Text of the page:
What it does, and how it helps - in many different sectors.
The annual cost of maintaining the operation is approximately 700,000 Euros, generated by Support Groups in different countries, and individual donors inspired by Jack Preger's story, plus impressed by what Calcutta rescue has become today - a compassionate, no-frills, cost-effective organisation, dedicated to helping the helpless.
If you wish to help, you can donate any amount, secure in the knowledge that your contribution will go directly to help the people described in this text, and not to maintain air-conditioned offices, pay salaries for executives, or support a costly administration. If you visit Kolkata, you will be able to witness this work happening for yourself - and inevitably be inspired by it. Inspection tours of the clinics and schools are arranged on a regular basis.
Locally employed Indian staff, including the doctors, work for a basic salary which
they often need to supplement by taking a second job.
For people in need in rural areas, Jack also pioneered scheduled visits to outlying villages
and communities in liaison with village heads and community leaders.
Calcutta Rescue's two educaional centres provide education for hundreds of children from the ten poorest slums in the city; children who would otherwise have little chance of an education. Many have parents who are illiterate, some are orphans, others do not even know who their parents are. Some are already working as child labourers, some have been cruelly abused; they only knowledge common to all is that of extreme poverty. Instruction for the youngest pupils includes the basic English alphabet, arithmetic and hygiene. Older ones study reading and and writing in Hindi/ Bengali, maths, general knowledge and simple English. They are loved by teachers and staff, something, alas, which many have never experienced.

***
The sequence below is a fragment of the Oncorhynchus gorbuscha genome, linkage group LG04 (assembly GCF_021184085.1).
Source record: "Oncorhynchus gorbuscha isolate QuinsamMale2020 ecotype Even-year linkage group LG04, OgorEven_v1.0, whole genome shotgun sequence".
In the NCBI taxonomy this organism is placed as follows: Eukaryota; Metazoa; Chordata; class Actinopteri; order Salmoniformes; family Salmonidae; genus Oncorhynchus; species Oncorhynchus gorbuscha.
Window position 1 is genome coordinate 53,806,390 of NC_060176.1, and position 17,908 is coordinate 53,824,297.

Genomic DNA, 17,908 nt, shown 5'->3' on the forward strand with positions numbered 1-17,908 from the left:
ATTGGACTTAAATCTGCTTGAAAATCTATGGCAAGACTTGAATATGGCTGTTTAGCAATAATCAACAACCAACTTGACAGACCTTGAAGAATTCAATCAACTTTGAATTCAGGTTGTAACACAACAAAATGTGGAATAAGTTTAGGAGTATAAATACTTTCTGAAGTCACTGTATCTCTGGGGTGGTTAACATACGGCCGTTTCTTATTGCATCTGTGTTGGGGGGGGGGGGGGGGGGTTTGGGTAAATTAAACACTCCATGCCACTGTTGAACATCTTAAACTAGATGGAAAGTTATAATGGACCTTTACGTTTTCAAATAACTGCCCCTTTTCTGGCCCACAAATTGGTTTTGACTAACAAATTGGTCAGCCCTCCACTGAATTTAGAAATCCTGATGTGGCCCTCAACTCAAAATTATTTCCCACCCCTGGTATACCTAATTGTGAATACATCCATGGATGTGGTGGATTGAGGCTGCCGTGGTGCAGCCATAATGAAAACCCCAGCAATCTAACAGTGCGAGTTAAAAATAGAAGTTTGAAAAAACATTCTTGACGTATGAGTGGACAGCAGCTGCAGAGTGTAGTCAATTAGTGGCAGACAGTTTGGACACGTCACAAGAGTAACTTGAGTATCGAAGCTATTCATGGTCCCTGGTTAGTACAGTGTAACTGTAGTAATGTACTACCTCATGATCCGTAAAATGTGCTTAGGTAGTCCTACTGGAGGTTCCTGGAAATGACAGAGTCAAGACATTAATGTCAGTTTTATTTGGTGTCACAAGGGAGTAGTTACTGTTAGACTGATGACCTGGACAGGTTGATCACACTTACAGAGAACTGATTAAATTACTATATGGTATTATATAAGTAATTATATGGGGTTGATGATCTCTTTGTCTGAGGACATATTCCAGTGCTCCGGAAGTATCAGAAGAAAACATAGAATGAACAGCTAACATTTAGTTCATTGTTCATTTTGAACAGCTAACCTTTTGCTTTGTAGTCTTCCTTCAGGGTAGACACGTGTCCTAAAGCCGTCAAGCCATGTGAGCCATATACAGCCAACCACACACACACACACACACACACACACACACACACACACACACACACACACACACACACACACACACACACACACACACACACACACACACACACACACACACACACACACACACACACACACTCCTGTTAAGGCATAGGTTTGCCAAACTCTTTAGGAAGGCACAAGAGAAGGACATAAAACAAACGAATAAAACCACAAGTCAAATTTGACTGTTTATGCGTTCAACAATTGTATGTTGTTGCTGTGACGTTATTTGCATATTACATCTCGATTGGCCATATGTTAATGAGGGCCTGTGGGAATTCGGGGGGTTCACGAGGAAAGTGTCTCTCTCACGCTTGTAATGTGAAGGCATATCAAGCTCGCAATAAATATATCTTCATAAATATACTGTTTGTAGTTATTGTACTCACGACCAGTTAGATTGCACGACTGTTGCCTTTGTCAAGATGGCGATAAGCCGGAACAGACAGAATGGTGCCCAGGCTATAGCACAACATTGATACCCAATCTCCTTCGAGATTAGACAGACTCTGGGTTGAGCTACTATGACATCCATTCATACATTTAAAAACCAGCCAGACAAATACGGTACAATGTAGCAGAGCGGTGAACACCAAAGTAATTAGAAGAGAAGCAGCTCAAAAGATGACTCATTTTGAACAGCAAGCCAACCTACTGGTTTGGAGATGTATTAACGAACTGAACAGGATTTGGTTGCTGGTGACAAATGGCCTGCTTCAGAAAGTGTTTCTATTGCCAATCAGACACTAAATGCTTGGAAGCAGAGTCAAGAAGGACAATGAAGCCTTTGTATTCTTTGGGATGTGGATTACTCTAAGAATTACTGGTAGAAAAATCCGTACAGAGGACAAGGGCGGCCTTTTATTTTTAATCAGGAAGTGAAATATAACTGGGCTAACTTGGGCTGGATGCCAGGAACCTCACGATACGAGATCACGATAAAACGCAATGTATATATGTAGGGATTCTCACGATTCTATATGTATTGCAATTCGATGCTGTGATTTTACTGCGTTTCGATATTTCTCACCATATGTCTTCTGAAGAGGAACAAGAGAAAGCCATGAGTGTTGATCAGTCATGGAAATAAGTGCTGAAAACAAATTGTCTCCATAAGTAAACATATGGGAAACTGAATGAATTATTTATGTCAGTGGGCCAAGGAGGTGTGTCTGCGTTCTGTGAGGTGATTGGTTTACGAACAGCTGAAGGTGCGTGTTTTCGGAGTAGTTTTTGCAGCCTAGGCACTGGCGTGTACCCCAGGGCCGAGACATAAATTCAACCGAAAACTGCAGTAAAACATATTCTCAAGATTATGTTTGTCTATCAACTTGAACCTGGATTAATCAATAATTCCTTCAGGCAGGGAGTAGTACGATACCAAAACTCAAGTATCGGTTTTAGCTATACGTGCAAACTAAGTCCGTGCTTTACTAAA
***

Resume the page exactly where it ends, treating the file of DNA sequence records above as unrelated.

Also of importance is constructive recreation, and all kids can participate in various
team sports, music, art projects, yoga lessons, singing and dance.
Successful older children receive sponsorships to attend government or private schools. Very bright students Calcutta Rescue go to university. All children are provided with uniforms, two nourishing meals a day, medical and dental care, plus individual support with their studies. Calcutta Rescue’s schools were awarded the "School That Cares" award in 2018 for the most caring school in West Bengal at the Telegraph School Awards for Excellence.
Learning a useful skill can make the difference between poverty and prosperity. Calcutta Rescue helps unskilled labourers to embark on courses or apprenticeships which will open the door to productive skilled and semi-skilled employment such as hairdressing, massage therapy, auto mechanics, plumbing, weaving and carpentry.
Foreign volunteers display handicrafts on sale to tourists at the famous Fairlawn Hotel in Sudder Street, Kolkata.
The Calcutta Rescue Head Office is located on the fourth floor of an old building, up narrow, well-worn stairs. There are no plush offices. No executive salaries. No high-tech equipment. No air-conditioning. No staff cars. No personal expense accounts. No entertaining. No nice green surroundings. Foreign volunteers pay for their own travel to Kolkata, accommodation, food and personal expenses.
Foreign volunteers provide varying degrees of assistance. Although those with some medical or nursing experience are particularly valuable, all skills and abilities can prove useful - including the design of posters and medical illustrations, such as this example. The young lady holding the poster went on to become a doctor, and is now active in Connecticut's street medicine programme in the United States.
“I don’t think anywhere in the world people are living in worse conditions than along
the filthy canals and rubbish dumps of Kolkata.”